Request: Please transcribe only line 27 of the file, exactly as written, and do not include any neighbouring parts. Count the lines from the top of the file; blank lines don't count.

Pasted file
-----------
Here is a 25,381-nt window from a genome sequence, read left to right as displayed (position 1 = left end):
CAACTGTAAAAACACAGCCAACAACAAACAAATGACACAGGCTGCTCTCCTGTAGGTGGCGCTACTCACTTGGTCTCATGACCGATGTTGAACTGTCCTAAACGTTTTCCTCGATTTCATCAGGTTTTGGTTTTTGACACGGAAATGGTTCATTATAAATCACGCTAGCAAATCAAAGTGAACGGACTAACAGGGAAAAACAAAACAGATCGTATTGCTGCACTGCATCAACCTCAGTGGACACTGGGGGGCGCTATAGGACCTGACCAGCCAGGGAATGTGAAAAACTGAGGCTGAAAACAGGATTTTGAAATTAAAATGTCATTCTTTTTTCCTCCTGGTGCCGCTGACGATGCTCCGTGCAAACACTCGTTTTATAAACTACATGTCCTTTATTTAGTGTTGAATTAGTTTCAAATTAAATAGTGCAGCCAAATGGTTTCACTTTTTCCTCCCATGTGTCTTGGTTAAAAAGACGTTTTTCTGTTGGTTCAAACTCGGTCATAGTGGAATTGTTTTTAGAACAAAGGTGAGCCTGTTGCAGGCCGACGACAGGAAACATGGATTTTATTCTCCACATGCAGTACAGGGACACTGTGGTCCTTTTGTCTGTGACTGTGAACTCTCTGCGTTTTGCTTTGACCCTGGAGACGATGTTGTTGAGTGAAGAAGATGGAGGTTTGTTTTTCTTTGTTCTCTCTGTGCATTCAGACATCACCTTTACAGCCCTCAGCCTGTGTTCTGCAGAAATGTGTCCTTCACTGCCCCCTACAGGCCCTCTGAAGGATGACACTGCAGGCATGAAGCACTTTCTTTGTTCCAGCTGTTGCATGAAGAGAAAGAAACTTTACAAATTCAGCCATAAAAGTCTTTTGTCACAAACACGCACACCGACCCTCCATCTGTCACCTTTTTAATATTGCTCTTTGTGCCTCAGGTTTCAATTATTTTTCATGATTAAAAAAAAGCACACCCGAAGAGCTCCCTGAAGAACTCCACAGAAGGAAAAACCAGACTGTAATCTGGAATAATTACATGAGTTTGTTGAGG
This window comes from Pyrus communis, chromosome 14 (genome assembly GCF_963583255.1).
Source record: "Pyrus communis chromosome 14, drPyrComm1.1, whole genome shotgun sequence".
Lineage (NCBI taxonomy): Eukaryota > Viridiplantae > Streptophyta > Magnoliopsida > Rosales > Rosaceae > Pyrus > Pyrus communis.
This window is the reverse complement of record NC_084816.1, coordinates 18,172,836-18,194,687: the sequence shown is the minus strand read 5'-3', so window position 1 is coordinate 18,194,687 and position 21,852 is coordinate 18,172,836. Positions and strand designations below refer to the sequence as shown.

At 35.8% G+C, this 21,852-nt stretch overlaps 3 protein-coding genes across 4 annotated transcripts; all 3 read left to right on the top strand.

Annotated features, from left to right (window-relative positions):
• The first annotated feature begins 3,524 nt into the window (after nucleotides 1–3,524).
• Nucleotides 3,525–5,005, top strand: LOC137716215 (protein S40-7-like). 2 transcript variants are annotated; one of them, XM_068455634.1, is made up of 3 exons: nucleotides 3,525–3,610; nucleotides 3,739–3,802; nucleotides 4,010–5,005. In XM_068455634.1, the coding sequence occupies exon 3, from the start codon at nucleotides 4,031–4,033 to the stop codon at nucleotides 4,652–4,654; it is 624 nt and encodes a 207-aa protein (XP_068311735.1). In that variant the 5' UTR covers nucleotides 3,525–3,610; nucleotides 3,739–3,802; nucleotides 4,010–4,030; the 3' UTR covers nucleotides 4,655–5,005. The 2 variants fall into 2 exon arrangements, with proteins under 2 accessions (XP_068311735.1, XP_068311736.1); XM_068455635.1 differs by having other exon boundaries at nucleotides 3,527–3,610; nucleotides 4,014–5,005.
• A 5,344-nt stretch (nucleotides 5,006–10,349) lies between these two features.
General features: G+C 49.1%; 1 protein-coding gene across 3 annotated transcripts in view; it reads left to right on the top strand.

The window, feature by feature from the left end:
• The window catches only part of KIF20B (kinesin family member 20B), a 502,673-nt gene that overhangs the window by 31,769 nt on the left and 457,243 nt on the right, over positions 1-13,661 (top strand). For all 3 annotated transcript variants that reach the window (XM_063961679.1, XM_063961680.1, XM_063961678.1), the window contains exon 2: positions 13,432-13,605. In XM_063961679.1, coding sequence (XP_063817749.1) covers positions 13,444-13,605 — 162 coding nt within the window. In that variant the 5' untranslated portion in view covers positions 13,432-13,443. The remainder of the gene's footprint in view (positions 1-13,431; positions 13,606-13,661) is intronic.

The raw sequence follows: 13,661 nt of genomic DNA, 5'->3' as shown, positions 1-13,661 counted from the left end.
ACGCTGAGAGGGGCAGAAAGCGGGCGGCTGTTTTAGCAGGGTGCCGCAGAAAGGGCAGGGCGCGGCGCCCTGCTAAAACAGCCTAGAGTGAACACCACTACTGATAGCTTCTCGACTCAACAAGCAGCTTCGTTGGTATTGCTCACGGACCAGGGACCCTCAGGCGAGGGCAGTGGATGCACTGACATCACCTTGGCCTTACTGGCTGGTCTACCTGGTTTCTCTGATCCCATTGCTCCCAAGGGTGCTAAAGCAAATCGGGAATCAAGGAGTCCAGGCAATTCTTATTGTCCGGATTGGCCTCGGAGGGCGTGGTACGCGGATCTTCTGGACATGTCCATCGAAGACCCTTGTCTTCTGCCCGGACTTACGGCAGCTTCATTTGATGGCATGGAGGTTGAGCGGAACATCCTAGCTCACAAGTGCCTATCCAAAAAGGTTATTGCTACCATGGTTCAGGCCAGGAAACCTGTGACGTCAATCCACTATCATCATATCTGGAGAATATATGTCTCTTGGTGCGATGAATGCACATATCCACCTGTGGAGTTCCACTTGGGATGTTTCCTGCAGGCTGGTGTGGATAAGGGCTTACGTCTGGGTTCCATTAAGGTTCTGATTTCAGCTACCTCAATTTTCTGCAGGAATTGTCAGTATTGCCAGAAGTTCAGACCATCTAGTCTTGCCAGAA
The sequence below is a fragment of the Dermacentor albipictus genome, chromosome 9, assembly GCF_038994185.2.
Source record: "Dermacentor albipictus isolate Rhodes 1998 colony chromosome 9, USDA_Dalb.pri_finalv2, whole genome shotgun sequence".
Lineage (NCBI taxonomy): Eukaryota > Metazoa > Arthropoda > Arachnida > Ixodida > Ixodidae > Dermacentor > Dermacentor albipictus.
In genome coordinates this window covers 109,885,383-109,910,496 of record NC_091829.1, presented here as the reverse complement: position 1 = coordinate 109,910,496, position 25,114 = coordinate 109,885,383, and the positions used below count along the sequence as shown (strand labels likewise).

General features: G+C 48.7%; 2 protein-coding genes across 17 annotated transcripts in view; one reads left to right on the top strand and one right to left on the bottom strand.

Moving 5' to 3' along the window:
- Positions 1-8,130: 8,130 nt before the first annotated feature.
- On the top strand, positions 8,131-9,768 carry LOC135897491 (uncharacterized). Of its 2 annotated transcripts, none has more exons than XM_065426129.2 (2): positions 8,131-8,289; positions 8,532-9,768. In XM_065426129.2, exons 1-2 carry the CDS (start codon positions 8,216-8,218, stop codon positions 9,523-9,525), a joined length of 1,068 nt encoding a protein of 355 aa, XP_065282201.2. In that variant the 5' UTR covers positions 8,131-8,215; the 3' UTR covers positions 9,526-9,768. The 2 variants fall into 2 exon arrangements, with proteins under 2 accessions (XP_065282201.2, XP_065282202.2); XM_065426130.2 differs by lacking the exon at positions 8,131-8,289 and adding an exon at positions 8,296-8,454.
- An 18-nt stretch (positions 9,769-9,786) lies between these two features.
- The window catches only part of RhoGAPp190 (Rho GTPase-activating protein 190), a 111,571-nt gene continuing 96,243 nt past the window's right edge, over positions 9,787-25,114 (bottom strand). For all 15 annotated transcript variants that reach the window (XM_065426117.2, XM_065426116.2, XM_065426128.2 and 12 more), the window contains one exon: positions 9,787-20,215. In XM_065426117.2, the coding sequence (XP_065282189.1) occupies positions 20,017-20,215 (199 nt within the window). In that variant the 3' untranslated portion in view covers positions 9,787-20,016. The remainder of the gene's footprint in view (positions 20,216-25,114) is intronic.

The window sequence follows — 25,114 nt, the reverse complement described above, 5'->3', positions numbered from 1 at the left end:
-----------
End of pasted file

The window sequence follows — 25,114 nt, the reverse complement described above, 5'->3', positions numbered from 1 at the left end: